Youth Mourning, George Clausen 1916

With souls unpurged and steadfast breath 
They supped the sacrament of death. 
And for each one, far off, apart, 
Seven swords have rent a woman’s heart.

Flooded shell holes and craters are the background for a figure – a naked woman hunched and kneeling before a wooden cross marking a grave. It’s a powerful contrast. This solitary figure personifies human vulnerability and the depth and desolation of grief. The battlefield is empty and barren.

Clausen was led to paint this powerful allegory of grief by the death of his daughter Katharine’s fiancé in 1915. He was Second Lieutenant Payne who had joined the Artists Rifles as a private in August 1914 – a swimmer, a boater and an accomplished cellist who wanted to be an architect. He was commissioned in January 1915 and serving in the Highland Light Infantry when he shot by a sniper at Neuve Chapelle on 12 March 1915.

His father wrote to the War Office requesting details of the circumstances of his death. Lieutenant-Colonel Hill of the Highland Light Infantry wrote to Mr Payne:

‘Your son was shot at about 6 am in the head and killed instantaneously whilst looking over the parapet of the trench in which he was with his company.’

The manner of his death, perhaps, reveals his inexperience, for he had only just arrived at the Front. Lieutenant-Colonel Hill added:

‘He had not been long with us, but had endeared himself to all who knew him. He was a capable & zealous officer whose early death we deeply deplore’.

The war diary of the 1st Battalion the Highland Light Infantry (WO 95/3929/1) records a day of intensive fighting on 12 March 1915, close to Neuve Chapelle. The battalion suffered heavily throughout the day:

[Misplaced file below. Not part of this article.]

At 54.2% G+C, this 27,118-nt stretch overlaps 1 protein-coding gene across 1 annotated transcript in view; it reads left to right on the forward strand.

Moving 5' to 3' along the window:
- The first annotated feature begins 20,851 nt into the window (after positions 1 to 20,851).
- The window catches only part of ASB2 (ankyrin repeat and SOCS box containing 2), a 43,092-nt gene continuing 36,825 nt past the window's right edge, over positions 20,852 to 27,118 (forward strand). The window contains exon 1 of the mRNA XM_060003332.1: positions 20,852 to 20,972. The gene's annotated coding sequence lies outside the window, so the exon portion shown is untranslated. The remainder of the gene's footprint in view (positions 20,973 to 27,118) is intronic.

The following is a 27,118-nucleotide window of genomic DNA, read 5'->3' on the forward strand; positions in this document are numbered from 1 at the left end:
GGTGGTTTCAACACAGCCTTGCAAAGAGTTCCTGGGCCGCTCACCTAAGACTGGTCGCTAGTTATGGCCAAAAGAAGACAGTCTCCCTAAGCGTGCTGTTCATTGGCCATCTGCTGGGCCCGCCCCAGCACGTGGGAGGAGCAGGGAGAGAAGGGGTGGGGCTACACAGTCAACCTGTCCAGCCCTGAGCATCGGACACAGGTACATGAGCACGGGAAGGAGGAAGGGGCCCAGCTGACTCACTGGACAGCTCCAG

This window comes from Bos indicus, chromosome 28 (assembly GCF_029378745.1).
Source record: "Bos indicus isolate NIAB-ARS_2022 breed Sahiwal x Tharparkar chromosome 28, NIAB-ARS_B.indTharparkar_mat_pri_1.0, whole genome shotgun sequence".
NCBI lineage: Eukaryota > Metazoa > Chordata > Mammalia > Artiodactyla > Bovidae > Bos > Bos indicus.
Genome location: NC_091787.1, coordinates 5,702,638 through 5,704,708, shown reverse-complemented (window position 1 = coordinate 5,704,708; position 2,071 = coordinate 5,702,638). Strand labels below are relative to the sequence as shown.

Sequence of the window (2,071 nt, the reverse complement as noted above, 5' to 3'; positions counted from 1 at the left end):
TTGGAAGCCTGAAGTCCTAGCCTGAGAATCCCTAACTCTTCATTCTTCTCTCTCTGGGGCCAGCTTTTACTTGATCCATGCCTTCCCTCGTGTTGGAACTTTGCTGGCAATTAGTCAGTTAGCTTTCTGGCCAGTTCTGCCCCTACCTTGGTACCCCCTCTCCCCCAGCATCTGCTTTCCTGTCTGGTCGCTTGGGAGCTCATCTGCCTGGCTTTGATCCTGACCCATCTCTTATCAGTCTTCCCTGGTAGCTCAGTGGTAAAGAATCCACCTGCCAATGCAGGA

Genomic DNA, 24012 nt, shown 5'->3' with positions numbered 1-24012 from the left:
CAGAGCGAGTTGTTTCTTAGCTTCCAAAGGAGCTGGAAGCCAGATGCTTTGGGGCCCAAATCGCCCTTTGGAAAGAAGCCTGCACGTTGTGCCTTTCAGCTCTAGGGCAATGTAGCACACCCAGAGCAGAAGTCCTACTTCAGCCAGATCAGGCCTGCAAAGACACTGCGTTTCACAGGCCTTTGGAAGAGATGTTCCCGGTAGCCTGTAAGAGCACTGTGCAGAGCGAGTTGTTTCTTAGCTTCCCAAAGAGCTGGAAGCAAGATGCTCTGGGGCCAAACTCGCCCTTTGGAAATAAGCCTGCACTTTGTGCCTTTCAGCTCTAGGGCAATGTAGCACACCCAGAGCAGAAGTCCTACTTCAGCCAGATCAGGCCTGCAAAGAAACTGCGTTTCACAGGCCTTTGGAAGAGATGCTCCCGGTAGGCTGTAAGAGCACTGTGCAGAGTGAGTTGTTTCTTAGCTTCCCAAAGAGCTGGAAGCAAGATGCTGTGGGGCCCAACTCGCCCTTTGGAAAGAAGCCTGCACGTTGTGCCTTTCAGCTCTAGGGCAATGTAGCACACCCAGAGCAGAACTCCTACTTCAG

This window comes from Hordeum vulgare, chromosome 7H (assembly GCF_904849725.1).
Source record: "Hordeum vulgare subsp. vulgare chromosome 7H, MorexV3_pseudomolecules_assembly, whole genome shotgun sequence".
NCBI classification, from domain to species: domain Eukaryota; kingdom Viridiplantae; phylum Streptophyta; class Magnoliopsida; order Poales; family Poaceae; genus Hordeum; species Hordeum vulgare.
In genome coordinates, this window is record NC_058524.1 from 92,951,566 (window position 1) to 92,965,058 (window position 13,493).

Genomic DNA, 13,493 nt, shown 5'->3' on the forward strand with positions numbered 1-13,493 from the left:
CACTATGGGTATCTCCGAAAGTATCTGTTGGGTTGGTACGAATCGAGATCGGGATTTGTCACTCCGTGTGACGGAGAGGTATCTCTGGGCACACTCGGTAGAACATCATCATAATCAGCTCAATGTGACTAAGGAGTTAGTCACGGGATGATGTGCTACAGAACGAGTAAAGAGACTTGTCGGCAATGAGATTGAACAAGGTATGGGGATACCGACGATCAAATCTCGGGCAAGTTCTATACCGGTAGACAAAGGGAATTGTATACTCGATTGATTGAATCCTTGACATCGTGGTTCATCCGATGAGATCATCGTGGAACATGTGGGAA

‘A very misty morning. German attack at dawn preceded by heavy artillery bombardment for 1/4 hour overhead.’

Geraint was killed, probably by a lone sniper, at about this time, but fighting continued throughout the day:

‘The casualties during the afternoon were heavy, bringing the total for the day to eight officers killed, four wounded, and nearly two hundred and fifty rank & file killed and wounded. Killed: Lieuts MACLEAN & EVERARD, 2/Lieuts PAYNE, COX, CLAGUE, CLOSE. Wounded: Lieuts MURRAY-LYON & PARR, 2/Lieut GIBBS.’  – http://blog.nationalarchives.gov.uk/blog/my-tommys-war-youth-mourning/

Parade to War, Allegory: John Steurt Curry, 1938

This was one of the works in the World War I and American Art  exhibit at the the Pennsylvania Academy of the Fine Arts earlier this year.
Painted in 1938, Parade to War, Allegory reflects American apprehension about the looming conflict In Europe. What looks like a celebratory parade is transformed into a scene of grotesque horror. The soldier’s face morphs into a skull. Beneath the skin lies the skeleton; beneath the streamers and flags are conflicting emotions. The young unaware of what is to happen while older women in the foreground remember the past and are distraught with grief.